Our Team

Anika Mullen, LPC-MHSP, CPC

Serving TN, NV, and AK

Learn more about Anika

Danielle McDonough, MSW, LCSW

Serving families in TN

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What to Ask a Potential Behavioral Health Provider

We know it can feel overwhelming to find the right type of program or support for a child with behavior issues or anxiety. There are often long strings of letters after providers' names, followed by unfamiliar acronyms of the types of treatments they provide. What a confusing alphabet soup! Below are questions we would tell friends or family to look for and ask about when trying to find a professional to help with their child’s behavioral or emotional challenges. Whether or not one of us will have the honor of working with you and your child, we hope these questions will be helpful in your search.

A License

It is important that the provider is licensed to provide emotional and behavioral healthcare in your state. Whether they are a licensed psychologist, a licensed professional counselor / mental health service provider, a clinical professional counselor, or a licensed clinical social worker, having a license to work in this field will let you know the individual has completed the minimum education and training required to legally provide assessment and counseling in your state.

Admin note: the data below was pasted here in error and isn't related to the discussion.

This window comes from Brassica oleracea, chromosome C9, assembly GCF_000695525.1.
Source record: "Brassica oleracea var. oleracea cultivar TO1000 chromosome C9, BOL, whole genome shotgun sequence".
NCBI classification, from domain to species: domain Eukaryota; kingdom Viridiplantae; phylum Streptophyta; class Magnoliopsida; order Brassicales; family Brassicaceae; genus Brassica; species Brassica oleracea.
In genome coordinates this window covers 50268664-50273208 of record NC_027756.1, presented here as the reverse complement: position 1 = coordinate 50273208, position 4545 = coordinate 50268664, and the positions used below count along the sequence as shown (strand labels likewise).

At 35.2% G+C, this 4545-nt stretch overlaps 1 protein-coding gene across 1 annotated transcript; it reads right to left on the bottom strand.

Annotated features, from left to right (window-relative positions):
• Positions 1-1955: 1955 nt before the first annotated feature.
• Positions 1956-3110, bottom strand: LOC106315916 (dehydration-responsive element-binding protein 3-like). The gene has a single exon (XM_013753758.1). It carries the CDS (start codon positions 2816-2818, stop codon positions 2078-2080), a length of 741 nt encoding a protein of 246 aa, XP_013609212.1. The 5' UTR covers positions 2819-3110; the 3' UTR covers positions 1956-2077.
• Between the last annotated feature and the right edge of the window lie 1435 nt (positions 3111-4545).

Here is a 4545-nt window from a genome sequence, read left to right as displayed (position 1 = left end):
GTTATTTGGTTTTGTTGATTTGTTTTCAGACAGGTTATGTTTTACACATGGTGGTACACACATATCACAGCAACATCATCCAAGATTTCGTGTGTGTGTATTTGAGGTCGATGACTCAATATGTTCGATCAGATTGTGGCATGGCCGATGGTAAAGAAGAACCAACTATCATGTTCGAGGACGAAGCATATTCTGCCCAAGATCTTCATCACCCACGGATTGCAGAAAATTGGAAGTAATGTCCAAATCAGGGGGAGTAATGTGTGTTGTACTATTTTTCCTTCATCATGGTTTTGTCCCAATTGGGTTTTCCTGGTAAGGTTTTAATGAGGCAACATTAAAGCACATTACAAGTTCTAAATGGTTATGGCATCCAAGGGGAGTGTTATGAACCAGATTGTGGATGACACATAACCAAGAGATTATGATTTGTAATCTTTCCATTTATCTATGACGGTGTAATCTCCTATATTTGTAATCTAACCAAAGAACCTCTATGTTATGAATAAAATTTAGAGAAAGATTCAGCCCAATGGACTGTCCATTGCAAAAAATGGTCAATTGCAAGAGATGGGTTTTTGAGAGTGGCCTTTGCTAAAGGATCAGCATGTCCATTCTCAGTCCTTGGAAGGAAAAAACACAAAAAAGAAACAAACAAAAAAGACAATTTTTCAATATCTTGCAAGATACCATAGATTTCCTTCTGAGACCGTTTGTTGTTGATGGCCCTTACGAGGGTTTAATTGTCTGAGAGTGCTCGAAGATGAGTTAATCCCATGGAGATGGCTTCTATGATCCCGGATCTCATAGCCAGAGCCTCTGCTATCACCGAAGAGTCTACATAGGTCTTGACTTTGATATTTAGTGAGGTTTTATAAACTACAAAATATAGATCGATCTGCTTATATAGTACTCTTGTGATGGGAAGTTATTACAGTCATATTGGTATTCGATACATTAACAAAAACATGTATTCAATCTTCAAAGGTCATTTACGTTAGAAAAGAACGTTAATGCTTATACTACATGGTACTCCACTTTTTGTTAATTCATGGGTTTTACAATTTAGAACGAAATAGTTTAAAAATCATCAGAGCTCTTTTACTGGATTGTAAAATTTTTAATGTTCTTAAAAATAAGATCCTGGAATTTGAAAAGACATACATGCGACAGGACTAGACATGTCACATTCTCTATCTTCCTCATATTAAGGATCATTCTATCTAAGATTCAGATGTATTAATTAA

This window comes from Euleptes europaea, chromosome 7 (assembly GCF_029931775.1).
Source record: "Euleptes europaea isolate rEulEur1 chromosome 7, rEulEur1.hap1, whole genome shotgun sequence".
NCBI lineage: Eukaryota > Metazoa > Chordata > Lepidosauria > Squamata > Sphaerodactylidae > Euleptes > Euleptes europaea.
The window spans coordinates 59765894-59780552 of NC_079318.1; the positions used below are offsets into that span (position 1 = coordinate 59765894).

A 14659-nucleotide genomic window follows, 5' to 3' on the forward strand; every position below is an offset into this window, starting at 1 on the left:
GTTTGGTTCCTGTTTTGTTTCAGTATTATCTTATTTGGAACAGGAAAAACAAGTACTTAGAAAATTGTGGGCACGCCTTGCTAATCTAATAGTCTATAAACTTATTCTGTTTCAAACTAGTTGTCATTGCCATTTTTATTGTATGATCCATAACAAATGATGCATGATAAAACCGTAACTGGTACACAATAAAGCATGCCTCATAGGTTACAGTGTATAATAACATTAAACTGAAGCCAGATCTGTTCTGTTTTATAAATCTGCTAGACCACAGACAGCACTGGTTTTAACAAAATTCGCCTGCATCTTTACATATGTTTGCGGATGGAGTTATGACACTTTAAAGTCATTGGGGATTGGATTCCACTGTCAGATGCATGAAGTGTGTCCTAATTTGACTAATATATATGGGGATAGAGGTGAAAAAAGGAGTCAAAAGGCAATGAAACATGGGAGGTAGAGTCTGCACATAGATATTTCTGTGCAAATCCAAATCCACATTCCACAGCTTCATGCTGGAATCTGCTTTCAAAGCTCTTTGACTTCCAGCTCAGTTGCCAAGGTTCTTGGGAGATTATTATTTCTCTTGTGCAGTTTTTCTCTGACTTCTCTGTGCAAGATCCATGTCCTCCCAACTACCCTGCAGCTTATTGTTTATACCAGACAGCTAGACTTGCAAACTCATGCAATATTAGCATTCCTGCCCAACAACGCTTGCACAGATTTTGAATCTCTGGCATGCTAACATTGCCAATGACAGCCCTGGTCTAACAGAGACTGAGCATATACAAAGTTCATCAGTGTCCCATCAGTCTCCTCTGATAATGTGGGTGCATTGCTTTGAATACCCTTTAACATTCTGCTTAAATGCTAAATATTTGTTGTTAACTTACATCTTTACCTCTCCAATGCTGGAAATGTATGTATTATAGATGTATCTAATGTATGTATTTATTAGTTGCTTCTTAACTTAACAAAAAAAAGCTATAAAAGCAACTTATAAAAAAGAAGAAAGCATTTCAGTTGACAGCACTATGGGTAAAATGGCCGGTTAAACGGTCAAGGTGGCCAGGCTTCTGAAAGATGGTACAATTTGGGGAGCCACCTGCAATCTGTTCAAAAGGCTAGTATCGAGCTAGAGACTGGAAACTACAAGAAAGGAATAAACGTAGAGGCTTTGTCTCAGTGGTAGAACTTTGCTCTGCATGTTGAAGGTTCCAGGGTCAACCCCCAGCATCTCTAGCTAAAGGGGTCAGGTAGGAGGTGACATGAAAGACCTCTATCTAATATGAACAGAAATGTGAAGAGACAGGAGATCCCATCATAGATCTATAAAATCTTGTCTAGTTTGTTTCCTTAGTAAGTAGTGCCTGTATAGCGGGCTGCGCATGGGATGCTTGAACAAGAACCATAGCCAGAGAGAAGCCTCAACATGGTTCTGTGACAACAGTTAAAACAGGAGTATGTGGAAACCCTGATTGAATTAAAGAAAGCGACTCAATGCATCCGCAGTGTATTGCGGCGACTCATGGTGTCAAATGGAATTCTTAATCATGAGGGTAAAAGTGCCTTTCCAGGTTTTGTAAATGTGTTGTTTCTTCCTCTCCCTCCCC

Questions to ask:

  • What state are you licensed in?
  • What type of license do you have?
  • What is your license number?

Specialized Training and Experience

Once professionals complete their education and the hours of supervised experience required to become licensed, they pursue continuing education in order to keep their license up-to-date and develop more expertise. These trainings are usually how licensed counselors become specialists. Just like there are foot doctors, eye doctors, pediatricians, and other specialists in the medical field, there are specialists in the behavioral health field, too. Finding a specialist can make a big difference in how long treatment takes and the results. There are many treatments and self-help books out there for parents of children with emotional and behavioral challenges. Not all of the treatments work equally well. Many families we see have tried other things without success and are understandably discouraged and skeptical. The below questions may help you identify a specialist with training and skills for your child's age and the behavioral or emotional problems that concern you.

Questions to ask:

  • What training and experience do you have in working with my child's age range?
  • Have you treated a child with my child’s challenging behaviors before?
  • What type of therapy or program do you use for helping children with these challenges?
  • What research support is there for this program being effective for this age group?
  • How long does the process typically take till the child is ready to graduate?

If the child has received a diagnosis already, a caregiver might ask about how frequently the provider provides therapy for children with this diagnosis. If the clinician you are asking does not know the answers by heart or has little to no experience treating children with similar concerns, they might not be very familiar with the treatments that actually work for your child's age range.